Developer: Comcept, Inti Creates
Publisher: Deep Silver, Spike Chunsoft
Platform: PC, Wii U, Xbox 360, Xbox One, PS3, PS4, PS Vita, OSX
Tested on: PC
Mighty No. 9 – Review
Recently we took a closer look at a game called 20XX, which did not hide where it got its inspiration from, namely the Mega Man series. While the game is in many ways a blatant copy of components from CAPCOM’s series, it improved a lot on said mechanics and blasted Mega Man into the next generation, with roguelite aspects added to the fray, as well as multiplayer functionalities. This time we had the chance to try out Mighty No. 9, which was originally deemed Mega Man’s true successor, but the game has been under a lot of fire as it was postponed several times and did not live up to the standards of the hordes of fans. Nonetheless, some things might have been a bit exaggerated.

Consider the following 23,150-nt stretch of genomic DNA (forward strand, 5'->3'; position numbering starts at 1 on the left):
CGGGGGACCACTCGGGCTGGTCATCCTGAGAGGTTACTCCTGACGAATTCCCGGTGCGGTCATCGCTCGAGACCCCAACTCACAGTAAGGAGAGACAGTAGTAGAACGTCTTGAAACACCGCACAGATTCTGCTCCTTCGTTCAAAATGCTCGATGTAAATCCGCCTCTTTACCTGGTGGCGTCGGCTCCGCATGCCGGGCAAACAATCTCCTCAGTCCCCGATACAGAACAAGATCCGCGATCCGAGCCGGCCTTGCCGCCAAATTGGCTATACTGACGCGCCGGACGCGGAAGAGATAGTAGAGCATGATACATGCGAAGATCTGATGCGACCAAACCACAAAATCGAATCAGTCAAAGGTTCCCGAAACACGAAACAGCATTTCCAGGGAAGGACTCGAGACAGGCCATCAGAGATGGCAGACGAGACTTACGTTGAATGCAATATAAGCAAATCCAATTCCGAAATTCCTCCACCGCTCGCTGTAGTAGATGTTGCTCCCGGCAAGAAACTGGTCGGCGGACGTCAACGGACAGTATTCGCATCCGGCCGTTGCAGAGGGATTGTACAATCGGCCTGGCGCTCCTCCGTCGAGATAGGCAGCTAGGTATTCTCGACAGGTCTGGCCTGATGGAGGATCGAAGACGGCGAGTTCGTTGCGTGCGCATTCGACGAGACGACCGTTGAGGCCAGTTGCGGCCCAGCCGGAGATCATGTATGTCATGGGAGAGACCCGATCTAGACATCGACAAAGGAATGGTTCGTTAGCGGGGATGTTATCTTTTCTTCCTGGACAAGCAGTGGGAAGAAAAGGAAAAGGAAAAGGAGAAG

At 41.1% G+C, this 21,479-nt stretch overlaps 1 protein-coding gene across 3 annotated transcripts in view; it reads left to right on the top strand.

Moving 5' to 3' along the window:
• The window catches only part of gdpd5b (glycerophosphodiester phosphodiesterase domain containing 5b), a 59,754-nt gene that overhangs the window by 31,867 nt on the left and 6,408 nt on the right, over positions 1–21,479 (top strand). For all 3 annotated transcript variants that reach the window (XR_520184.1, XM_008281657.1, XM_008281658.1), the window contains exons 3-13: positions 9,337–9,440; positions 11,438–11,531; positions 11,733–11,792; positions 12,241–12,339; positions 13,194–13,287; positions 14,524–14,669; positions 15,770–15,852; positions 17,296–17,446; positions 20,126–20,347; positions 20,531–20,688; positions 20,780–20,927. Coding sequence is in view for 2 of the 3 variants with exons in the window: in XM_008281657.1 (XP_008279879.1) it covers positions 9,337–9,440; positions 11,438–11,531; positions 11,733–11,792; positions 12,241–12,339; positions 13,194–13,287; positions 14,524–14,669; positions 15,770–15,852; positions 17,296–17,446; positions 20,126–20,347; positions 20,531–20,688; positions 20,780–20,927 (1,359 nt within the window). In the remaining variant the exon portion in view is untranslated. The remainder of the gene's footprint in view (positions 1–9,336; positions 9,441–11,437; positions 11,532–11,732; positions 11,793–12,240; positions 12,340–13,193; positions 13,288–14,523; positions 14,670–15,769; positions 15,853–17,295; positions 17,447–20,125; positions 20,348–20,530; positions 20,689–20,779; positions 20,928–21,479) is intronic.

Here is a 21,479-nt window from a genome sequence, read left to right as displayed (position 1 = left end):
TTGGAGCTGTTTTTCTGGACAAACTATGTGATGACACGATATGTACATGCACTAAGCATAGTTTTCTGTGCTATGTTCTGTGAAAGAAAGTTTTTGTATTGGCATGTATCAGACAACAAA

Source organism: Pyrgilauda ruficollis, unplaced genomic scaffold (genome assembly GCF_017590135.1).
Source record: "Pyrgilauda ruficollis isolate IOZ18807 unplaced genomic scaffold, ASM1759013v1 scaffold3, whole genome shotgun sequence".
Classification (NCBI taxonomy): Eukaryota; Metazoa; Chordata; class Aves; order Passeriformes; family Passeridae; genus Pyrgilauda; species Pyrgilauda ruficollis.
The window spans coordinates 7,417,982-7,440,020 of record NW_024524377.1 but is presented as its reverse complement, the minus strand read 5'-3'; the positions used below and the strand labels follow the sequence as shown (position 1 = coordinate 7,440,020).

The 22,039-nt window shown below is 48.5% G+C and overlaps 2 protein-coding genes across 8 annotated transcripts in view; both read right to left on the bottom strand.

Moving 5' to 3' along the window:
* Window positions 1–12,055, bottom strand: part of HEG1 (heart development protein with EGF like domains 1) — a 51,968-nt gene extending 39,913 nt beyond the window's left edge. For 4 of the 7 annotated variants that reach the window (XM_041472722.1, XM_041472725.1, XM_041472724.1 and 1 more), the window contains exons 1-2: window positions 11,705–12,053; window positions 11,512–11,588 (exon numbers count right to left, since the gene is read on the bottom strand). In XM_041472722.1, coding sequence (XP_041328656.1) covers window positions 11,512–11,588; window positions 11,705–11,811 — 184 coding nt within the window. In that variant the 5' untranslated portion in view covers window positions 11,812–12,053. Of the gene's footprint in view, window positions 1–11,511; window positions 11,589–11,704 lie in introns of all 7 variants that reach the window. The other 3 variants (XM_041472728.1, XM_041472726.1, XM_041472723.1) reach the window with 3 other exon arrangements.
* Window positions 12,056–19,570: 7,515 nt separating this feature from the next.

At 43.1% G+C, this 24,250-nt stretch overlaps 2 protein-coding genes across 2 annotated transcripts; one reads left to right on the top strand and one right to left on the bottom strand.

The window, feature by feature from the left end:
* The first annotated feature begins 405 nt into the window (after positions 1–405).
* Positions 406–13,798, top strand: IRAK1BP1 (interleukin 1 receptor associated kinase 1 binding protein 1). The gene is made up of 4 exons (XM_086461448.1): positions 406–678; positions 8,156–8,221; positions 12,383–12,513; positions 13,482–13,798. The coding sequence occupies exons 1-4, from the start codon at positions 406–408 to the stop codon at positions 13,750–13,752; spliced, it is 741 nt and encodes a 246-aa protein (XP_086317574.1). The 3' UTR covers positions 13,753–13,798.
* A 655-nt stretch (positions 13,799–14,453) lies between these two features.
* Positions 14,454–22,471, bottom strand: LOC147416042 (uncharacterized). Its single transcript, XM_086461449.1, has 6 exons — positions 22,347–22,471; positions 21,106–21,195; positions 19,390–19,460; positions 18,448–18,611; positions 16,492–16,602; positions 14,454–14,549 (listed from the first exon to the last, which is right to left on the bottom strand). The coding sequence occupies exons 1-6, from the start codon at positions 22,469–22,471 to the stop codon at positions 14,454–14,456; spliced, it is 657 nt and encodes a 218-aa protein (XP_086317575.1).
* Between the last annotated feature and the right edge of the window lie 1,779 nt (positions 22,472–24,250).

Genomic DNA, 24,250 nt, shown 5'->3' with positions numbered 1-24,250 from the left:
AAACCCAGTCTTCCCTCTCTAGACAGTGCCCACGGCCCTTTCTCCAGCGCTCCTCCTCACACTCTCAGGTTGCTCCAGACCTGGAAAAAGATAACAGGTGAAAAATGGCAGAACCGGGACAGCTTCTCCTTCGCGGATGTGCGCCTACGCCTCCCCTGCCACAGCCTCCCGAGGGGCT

This time we trade in the random year of 20XX for an introduction that states it is ‘the present year’, but in a seemingly parallel universe. It seems this version of our planet is filled with robots and automatons which are used for every function or occupation one can think off. Nonetheless, something has gone horribly wrong as all of the robots are rebelling and are causing mayhem all over the planet, except for Beck and Call. While many of the rebelling robots are mere grunts, there are also those called ‘the Numbers’, which were created by the friendly Dr. White. You, Beck, are number 9, and you’ll have to knock your fellow automatons back to their senses, as they are normally very kind, especially to you.